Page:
Cybersecurity is now a primary concern of senior executives within both the Fortune 500 and, perhaps more importantly, the “SME 28.” That would be the roughly 28 million small and medium enterprises in the United States. Yet, despite a near universal appreciation of the gravity of the threat, many officers and directors throughout industry remain uncertain of how best to approach the problem. If your organization falls within that category, don’t despair. There are a number of free tools available to organizations of all sizes to better understand and assess their cybersecurity posture.
Did you know that the U.S. Department of Health and Human Services developed an easy to use, free Security Risk Assessment tool that works on Windows operating systems and can even be downloaded from the Apple App Store for your iPad? The site also includes online game modules for protecting sensitive electronic data and for conducting cyber contingency planning, a 10-Step Privacy and Security Plan, a video series on mobile device information security practices and a Security 101 video series. If you’re not in the healthcare industry, simply substitute “Critical Sensitive Data” every time you see the terms Protected Health Information or Electronic Health Records, and replace “Patients” with “Customers/Clients.”
The Federal Communications Commission developed “Small Biz Cyber Planner 2.0” by teaming with members of the public and private sector, including the Department of Homeland Security, the National Cyber Security Alliance and the Chamber of Commerce. With the click of a few buttons, companies can create a custom plan to include sections on privacy and data security; scams and fraud; network security; website security; email; mobile devices; employees; facility security; operational security; payment cards; incident response and reporting; and policy development and management. Also available on the FCC website is a helpful one-page document titled “Ten Cybersecurity Tips for Small Businesses.”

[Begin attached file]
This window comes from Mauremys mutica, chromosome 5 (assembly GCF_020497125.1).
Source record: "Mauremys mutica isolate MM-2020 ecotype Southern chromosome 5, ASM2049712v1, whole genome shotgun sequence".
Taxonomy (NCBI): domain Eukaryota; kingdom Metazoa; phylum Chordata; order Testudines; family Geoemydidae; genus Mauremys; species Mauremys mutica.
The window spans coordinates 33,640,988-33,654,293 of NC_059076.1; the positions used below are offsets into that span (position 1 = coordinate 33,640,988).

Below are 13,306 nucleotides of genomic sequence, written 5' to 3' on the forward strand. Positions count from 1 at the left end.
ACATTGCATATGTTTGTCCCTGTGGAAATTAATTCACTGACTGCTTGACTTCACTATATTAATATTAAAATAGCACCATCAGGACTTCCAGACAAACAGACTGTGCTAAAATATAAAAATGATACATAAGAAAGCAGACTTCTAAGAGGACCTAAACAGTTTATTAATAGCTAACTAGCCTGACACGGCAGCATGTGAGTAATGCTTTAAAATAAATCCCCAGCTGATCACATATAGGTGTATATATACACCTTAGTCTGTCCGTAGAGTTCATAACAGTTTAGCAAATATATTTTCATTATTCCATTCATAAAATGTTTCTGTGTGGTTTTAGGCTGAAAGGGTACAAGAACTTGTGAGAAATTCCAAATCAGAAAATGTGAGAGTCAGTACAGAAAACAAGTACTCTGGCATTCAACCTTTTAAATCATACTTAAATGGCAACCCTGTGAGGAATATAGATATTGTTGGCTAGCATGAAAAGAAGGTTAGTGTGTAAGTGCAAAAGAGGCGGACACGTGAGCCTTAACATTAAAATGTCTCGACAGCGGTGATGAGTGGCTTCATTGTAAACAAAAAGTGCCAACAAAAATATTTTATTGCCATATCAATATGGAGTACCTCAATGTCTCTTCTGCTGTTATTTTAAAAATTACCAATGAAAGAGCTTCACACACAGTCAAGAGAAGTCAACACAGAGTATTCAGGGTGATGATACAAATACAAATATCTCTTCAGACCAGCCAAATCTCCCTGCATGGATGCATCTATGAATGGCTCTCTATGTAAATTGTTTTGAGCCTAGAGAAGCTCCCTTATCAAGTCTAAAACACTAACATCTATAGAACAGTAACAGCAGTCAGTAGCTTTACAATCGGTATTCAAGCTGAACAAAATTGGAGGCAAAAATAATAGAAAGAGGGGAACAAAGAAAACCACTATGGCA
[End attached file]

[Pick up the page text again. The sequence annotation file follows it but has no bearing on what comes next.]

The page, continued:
Texans are known for doing things in a big way, and this site is no exception, especially when you consider the Greater Houston Partnership prepared this national treasure as a simple resource for local area businesses. Fill out the Cybersecurity Self Assessment Tool and get instant feedback about whether your risk level is relatively low, requires additional cost/benefit analysis, or is screaming out for further investment. Next, review the well-crafted manual on Cybersecurity and Business Vitality.
Brought to you by the U.S. Department of Homeland Security, the information provided here excels at succinctly explaining the basics relating to home and office network security, taking advantage of cloud computing, using mobile devices and effectively deleting files, just to name a few.
Before the United States had a US-CERT, the Software Engineering Institute at Carnegie Mellon University ran the CERT Coordination Center. Their website boasts a wide array of information to include an extensive podcast series covering forensics, governance, metrics, privacy, resilience and other significant topics. In addition, CERT offers the most comprehensive information anywhere relating to combatting the potentially devastating insider threat.
Need a security policy? The SANS Security Policy Project assembles more than a dozen information security policy templates in one place, including such timeless classics as Email Security Policy and Internet Usage Policy. This site also is home to the world-renowned Top 20 Critical Controls for prioritizing, implementing and measuring those efforts “where products, processes, architectures and services are in use that have demonstrated real world effectiveness.”
Last, but certainly not least, is NIST. Its collection of resources is bigger, better and stronger than all the rest combined, but that strength can serve as a weakness if it overwhelms your particular organization. When you’re ready for NIST, it will be there for you. Start with the easily accessible Framework. End with a cyber risk management process that will last indefinitely.
Although many of these websites provide the traditional disclaimers that they are no substitute for consulting qualified cybersecurity professionals and legal counsel, they most certainly are a substitute for inaction. Do you have other resources to offer our readers? Please post your comments to SecurityMagazine.com. Your free advice will grow our list to eight.
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